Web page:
Original Hercules voice actor Roger Bart talks going the distance, playing Hades on stage
They say the devil you know is better than the one you don’t. So when it came time for the Hercules stage musical to cast its central devil, the creative team didn’t have to look far.
More than 20 years ago, Roger Bart voiced the young hero in Disney’s Hercules, providing the singing voice for Herc’s big number, “Go the Distance.” Now, the Tony winner is returning to Mount Olympus, this time playing the flame-coiffed villain Hades on stage in the Public Theater’s new adaptation of the animated classic.
“Of course, now I can actually use the phrase that since recording Hercules in 1996, my career really truly has gone to hell,” Bart jokes.
It’s a homecoming that’s been a long time coming. Disney has adapted dozens of its animated films into stage musicals over the years, from Beauty and the Beast and The Lion King to Aladdin and Frozen, but the 1997 Hercules never got the same love, even with an Oscar-nominated soundtrack by Disney stalwarts Alan Menken and David Zippel. But after two decades, the story of the god-turned-mortal-turned-god-again is finally making its way to the stage, running Aug. 31 through Sept. 8 at the outdoor Delacorte Theater in New York’s Central Park.
Directed by Lear deBessonet and presented as part of the Public Theater’s Public Works program, Hercules features new additional songs from Menken and Zippel (including at least one number that features Hades). But the new show will still feature originals like “I Won’t Say I’m in Love,” “Zero to Hero,” and, of course, “Go the Distance.”
This time, Frozen’s Jelani Alladin will be the one singing of far-off places and hero’s welcomes as the new Hercules. Bart, a Broadway alum also known for Desperate Housewives and Revenge, will instead take a villainous turn as Hades — the underworld opposite of the fresh-faced hero he originated. (The original Hercules film also featured Josh Keaton as the teenage Hercules’ speaking voice and Tate Donovan as the adult version.)
“Roger Bart is virtuosity-in-action,” director Lear deBessonet tells EW in an email. “He’s a master of musical comedy who also has enormous depth and access to emotion, making him dream casting for Hades. Plus it’s an added valentine for long-time lovers of the Disney film, especially our community members who are over the moon to be working with him.”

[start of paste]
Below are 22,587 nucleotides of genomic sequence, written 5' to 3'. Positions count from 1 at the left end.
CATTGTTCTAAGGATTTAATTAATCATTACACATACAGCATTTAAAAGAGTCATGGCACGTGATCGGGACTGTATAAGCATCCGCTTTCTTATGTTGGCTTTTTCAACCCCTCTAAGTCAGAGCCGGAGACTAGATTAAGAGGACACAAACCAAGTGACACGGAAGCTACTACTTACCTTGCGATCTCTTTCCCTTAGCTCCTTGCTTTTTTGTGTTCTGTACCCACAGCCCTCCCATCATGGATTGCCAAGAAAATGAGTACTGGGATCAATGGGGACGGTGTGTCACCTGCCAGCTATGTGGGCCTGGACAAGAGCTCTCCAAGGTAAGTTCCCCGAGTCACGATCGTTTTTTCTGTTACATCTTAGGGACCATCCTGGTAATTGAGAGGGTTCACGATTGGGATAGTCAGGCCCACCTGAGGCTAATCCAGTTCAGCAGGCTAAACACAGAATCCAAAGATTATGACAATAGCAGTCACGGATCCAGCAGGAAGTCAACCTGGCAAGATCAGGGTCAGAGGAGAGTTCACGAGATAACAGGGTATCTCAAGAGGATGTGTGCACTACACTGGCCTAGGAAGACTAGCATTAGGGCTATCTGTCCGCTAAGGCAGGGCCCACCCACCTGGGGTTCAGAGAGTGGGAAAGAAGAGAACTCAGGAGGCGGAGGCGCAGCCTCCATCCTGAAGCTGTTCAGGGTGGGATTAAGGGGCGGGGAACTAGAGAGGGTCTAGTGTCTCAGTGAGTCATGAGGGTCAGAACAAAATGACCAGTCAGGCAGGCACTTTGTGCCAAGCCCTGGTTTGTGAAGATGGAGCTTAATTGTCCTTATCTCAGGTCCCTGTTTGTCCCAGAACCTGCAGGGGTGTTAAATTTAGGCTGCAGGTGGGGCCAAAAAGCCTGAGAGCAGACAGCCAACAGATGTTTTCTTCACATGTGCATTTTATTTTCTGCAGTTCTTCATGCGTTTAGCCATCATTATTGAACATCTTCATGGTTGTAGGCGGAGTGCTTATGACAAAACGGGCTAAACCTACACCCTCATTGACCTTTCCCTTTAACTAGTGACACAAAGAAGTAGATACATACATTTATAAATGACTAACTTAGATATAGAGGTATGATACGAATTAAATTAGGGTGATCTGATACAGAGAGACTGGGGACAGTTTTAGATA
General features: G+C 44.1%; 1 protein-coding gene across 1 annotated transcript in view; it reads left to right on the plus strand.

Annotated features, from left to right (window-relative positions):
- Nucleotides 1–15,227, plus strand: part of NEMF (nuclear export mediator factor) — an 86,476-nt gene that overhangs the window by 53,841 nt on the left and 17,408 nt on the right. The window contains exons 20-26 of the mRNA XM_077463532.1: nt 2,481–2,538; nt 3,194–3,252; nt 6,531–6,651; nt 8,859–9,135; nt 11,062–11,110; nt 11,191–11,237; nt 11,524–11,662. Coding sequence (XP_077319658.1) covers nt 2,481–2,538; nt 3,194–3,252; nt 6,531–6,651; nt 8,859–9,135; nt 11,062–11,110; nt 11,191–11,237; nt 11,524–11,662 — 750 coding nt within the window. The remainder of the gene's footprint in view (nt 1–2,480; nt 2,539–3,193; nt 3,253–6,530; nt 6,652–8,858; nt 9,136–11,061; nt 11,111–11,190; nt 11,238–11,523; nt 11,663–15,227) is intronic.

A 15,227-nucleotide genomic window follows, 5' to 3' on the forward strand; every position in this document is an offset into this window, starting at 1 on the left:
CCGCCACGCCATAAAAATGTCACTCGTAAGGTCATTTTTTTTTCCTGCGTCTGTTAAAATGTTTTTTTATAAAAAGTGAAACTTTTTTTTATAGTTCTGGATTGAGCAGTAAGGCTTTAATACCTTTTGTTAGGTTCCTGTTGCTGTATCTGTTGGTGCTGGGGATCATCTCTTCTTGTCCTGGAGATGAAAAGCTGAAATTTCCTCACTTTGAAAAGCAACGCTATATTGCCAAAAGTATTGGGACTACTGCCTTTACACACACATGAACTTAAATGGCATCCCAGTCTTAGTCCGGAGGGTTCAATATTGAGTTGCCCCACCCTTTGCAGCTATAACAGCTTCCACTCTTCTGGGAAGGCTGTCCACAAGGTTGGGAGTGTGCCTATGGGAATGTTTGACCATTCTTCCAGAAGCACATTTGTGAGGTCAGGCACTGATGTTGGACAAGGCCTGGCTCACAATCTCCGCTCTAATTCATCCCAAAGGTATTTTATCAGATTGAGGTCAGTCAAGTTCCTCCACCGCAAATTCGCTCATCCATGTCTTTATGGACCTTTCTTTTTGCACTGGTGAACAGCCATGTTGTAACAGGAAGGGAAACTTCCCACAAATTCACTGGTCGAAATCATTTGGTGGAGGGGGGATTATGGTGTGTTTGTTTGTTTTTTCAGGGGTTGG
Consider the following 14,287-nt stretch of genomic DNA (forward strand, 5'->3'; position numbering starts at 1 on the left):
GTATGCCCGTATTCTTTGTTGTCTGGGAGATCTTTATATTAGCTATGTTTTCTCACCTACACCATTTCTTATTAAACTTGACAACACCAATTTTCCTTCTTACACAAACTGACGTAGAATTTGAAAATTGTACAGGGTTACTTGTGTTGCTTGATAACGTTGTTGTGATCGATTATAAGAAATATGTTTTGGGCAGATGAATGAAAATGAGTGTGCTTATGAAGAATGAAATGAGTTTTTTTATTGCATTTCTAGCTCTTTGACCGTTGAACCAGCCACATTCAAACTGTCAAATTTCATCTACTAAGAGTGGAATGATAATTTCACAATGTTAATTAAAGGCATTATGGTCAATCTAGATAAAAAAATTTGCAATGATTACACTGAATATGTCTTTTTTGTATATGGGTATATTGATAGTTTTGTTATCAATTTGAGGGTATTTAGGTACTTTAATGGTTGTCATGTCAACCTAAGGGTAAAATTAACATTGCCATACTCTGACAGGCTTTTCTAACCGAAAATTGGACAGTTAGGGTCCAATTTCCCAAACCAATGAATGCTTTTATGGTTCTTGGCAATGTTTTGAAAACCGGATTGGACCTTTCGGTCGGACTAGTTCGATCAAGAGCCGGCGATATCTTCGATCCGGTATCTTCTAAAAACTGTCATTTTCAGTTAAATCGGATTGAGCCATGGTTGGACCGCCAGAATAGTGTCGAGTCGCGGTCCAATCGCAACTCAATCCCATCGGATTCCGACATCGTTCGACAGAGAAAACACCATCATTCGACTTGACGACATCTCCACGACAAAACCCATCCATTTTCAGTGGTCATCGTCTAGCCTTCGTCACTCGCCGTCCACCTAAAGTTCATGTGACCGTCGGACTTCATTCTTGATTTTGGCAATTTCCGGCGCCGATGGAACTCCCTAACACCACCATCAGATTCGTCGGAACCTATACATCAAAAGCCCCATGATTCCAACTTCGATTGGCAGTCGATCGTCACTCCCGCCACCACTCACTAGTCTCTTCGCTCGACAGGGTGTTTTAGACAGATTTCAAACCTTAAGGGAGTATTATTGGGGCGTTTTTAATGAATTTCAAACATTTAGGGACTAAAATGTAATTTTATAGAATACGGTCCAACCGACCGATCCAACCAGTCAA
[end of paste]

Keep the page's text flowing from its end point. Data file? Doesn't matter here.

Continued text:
EW caught up with Bart between rehearsals to talk about his infernal turn (plus the added thrill of performing live and outdoors).
“I hope we don’t have too many rainy nights,” Bart says. “I want to let the audience know that I had nothing to do with it, even though I am the Prince of Darkness!”
ENTERTAINMENT WEEKLY: Whose idea was it to bring you back for this new stage version of Hercules, this time as Hades?
ROGER BART: Since the time of recording the singing voice for Hercules oh so many years ago, I’ve seen Alan occasionally throughout the years at different shows. I sang for him recently at Carnegie Hall in celebration of his career, and I sang “Go the Distance,” which was a trip, singing that at Carnegie Hall with an orchestra. It was hair-raising but really fun and meaningful. And according to him, they had done a few readings of the show, and when he saw me singing that song, they thought it would be a wonderful thing to have me playing Hades. So he called me early one morning, and when you get a call from Oscar winner Alan Menken, you pick up. So that’s how it came to be.
Back in ’96, when I managed to win the role of Hercules, I had not played — and haven’t since — a lot of innocent young heroes. But somehow my voice manages to convey [innocence]. Somewhere in my face and eyes, probably not, so that’s the benefit of doing a recording. [Laughs] I spent many, many years playing various forms of comedic villains, so this was a great fit for me.
As Disney villains go, Hades is definitely one of the most dramatic. How do you bring him to life on stage?
You know, James Woods was iconic and just a fantastic version of the part. Although I think even he will admit that he wishes that he had the muscles that Hades had in the movie because neither of us do. [Laughs]
What’s exciting about this is the Disney company is so good at taking their animation and putting it into forms of live-action, whether it’s a film or on stage, and they’ve done it so brilliantly and with such brilliant directors. The idea to let the show take this form in the context of the Public Works program for the Public Theater was a really smart and beautiful idea because the story of Hercules is incredibly affirming, and so much of it is about the community being strong. I think it’s going to make for a template for an incredibly special evening for those who get to see the show. Everything I’ve seen so far has been so moving and beautiful.
Like you said, Disney is no stranger to taking their animated properties and either adapting them for the stage or for a live-action film. What have been some of the challenges of adapting Hercules in particular?
Any time you take something and put it on stage, it’s always interesting to see how you can inventively create an effect. We’re dealing in this case with monsters and titans and hydra multi-headed dragons. It’s obviously much easier to draw them than it is to put them on stage. You have to put on a different kind of creative thinking cap when you do. They’re still being revealed to me, but everything [I’ve seen] so far seems to be magical. I’m really excited for people who are fans of the movie to see how we’ve replaced things that you can only draw.
And we also are outdoors, which is both beautiful in the sense that we are dealing often with heaven and hell and these places that are very outdoorsy feeling. It’s not a living room drama, for sure. So it’s beautiful in a way, but with that, we don’t have the opportunity to be able to create the effects you could do if we were in a proscenium theater in the dark. So Lear is incredibly inventive and so is the Public Theater.
I would imagine it would be fun to play in this larger-than-life world of heaven and hell. It’s not every day you get to play the Lord of All Evil.
Yeah, after that even Hannibal Lecter doesn’t seem [that great]. He’s not lord of the dead. [Laughs] I don’t know what I’m supposed to do now. Maybe Jesus is my next role? The pendulum will swing completely to the other side for me, and I’ll play somebody lovely.